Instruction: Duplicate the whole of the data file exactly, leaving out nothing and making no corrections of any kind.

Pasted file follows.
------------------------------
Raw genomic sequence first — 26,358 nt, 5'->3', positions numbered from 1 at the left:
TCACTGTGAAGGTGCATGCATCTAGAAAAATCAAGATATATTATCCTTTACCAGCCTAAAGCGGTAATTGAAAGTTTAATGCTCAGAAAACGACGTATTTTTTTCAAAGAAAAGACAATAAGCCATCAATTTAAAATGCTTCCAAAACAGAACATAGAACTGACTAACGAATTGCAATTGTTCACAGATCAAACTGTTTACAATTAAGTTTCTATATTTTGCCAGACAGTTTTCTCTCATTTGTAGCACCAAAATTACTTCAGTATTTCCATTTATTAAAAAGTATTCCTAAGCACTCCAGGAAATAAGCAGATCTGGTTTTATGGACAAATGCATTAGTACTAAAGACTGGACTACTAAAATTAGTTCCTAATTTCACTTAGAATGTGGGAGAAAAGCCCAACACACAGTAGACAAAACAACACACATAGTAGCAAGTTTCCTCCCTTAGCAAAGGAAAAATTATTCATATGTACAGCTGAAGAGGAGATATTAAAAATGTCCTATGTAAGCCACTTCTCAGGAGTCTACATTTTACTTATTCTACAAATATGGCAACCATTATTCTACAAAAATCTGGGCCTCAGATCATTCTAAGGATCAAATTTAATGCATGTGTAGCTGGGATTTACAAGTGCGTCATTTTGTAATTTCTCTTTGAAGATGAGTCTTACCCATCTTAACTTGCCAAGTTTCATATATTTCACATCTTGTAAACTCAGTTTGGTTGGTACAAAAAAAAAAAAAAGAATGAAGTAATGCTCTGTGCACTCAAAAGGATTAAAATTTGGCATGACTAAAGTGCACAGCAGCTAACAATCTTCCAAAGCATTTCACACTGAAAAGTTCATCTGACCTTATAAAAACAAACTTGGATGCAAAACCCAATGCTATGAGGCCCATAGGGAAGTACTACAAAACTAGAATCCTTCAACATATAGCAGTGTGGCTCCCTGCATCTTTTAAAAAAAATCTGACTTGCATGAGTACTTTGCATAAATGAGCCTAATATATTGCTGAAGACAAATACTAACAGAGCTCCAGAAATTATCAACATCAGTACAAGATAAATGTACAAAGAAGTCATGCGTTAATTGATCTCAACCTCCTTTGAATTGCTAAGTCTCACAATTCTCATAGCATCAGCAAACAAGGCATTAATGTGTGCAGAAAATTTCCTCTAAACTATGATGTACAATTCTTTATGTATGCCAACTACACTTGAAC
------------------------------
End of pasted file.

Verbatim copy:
Raw genomic sequence first — 26,358 nt, 5'->3', positions numbered from 1 at the left:
TCACTGTGAAGGTGCATGCATCTAGAAAAATCAAGATATATTATCCTTTACCAGCCTAAAGCGGTAATTGAAAGTTTAATGCTCAGAAAACGACGTATTTTTTTCAAAGAAAAGACAATAAGCCATCAATTTAAAATGCTTCCAAAACAGAACATAGAACTGACTAACGAATTGCAATTGTTCACAGATCAAACTGTTTACAATTAAGTTTCTATATTTTGCCAGACAGTTTTCTCTCATTTGTAGCACCAAAATTACTTCAGTATTTCCATTTATTAAAAAGTATTCCTAAGCACTCCAGGAAATAAGCAGATCTGGTTTTATGGACAAATGCATTAGTACTAAAGACTGGACTACTAAAATTAGTTCCTAATTTCACTTAGAATGTGGGAGAAAAGCCCAACACACAGTAGACAAAACAACACACATAGTAGCAAGTTTCCTCCCTTAGCAAAGGAAAAATTATTCATATGTACAGCTGAAGAGGAGATATTAAAAATGTCCTATGTAAGCCACTTCTCAGGAGTCTACATTTTACTTATTCTACAAATATGGCAACCATTATTCTACAAAAATCTGGGCCTCAGATCATTCTAAGGATCAAATTTAATGCATGTGTAGCTGGGATTTACAAGTGCGTCATTTTGTAATTTCTCTTTGAAGATGAGTCTTACCCATCTTAACTTGCCAAGTTTCATATATTTCACATCTTGTAAACTCAGTTTGGTTGGTACAAAAAAAAAAAAAAGAATGAAGTAATGCTCTGTGCACTCAAAAGGATTAAAATTTGGCATGACTAAAGTGCACAGCAGCTAACAATCTTCCAAAGCATTTCACACTGAAAAGTTCATCTGACCTTATAAAAACAAACTTGGATGCAAAACCCAATGCTATGAGGCCCATAGGGAAGTACTACAAAACTAGAATCCTTCAACATATAGCAGTGTGGCTCCCTGCATCTTTTAAAAAAAATCTGACTTGCATGAGTACTTTGCATAAATGAGCCTAATATATTGCTGAAGACAAATACTAACAGAGCTCCAGAAATTATCAACATCAGTACAAGATAAATGTACAAAGAAGTCATGCGTTAATTGATCTCAACCTCCTTTGAATTGCTAAGTCTCACAATTCTCATAGCATCAGCAAACAAGGCATTAATGTGTGCAGAAAATTTCCTCTAAACTATGATGTACAATTCTTTATGTATGCCAACTACACTTGAAC